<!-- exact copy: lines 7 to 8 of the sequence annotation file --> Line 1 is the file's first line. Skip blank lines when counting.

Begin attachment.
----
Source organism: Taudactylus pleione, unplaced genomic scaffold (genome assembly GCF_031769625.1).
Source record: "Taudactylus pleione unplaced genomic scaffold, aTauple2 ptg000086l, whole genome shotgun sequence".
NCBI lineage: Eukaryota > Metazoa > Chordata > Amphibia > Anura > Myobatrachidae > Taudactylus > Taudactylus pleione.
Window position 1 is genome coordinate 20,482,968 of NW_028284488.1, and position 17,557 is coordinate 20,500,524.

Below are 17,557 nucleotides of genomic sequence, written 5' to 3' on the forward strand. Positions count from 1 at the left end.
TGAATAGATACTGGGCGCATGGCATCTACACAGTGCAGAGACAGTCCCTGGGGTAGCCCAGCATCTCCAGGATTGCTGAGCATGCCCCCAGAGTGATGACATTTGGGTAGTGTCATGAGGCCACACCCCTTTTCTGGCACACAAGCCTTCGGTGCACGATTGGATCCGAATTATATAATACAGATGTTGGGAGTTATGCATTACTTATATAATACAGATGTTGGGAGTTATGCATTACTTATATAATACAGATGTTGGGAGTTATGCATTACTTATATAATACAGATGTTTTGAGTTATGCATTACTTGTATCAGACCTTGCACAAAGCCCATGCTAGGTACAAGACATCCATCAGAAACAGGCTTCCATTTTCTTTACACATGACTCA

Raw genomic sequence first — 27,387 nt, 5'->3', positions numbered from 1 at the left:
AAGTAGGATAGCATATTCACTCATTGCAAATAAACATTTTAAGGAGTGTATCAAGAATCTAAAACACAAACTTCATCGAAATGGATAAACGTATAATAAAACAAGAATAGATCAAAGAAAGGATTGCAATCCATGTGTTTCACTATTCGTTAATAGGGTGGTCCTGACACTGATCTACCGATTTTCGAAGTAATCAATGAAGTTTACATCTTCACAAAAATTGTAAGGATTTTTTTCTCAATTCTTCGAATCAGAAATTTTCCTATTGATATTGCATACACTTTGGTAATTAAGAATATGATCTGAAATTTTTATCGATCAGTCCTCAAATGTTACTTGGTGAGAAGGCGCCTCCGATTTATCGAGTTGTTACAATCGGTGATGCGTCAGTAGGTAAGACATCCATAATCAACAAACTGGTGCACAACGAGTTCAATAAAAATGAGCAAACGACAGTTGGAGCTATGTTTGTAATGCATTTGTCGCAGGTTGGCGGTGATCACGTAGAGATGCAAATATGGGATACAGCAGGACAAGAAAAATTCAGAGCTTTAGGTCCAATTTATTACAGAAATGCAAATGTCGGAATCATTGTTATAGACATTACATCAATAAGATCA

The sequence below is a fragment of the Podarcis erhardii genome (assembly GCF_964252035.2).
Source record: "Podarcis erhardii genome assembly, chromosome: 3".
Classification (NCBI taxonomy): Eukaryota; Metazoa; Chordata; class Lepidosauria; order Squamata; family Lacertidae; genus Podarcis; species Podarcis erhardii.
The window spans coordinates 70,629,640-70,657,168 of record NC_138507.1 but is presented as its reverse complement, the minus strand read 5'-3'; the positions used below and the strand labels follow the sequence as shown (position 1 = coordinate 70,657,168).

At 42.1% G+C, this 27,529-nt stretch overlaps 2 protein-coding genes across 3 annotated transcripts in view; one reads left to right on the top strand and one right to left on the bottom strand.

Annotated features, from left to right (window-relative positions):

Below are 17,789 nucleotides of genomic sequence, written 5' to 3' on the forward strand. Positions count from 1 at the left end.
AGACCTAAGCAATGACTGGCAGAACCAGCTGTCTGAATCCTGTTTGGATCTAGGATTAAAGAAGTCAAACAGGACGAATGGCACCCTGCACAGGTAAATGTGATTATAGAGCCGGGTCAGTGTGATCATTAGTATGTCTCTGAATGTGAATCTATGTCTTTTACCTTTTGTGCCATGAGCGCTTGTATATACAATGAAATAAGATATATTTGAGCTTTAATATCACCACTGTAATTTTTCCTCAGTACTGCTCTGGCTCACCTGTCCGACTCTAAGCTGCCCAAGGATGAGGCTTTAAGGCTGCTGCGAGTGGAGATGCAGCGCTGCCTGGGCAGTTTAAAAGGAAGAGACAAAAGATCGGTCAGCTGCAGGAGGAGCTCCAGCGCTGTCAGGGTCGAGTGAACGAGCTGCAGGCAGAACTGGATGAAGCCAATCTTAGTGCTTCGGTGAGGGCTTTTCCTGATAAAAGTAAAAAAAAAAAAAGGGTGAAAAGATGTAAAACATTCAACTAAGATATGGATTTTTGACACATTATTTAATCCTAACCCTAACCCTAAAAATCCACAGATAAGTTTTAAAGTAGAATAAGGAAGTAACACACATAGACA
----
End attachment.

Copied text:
Raw genomic sequence first — 27,387 nt, 5'->3', positions numbered from 1 at the left:
AAGTAGGATAGCATATTCACTCATTGCAAATAAACATTTTAAGGAGTGTATCAAGAATCTAAAACACAAACTTCATCGAAATGGATAAACGTATAATAAAACAAGAATAGATCAAAGAAAGGATTGCAATCCATGTGTTTCACTATTCGTTAATAGGGTGGTCCTGACACTGATCTACCGATTTTCGAAGTAATCAATGAAGTTTACATCTTCACAAAAATTGTAAGGATTTTTTTCTCAATTCTTCGAATCAGAAATTTTCCTATTGATATTGCATACACTTTGGTAATTAAGAATATGATCTGAAATTTTTATCGATCAGTCCTCAAATGTTACTTGGTGAGAAGGCGCCTCCGATTTATCGAGTTGTTACAATCGGTGATGCGTCAGTAGGTAAGACATCCATAATCAACAAACTGGTGCACAACGAGTTCAATAAAAATGAGCAAACGACAGTTGGAGCTATGTTTGTAATGCATTTGTCGCAGGTTGGCGGTGATCACGTAGAGATGCAAATATGGGATACAGCAGGACAAGAAAAATTCAGAGCTTTAGGTCCAATTTATTACAGAAATGCAAATGTCGGAATCATTGTTATAGACATTACATCAATAAGATCA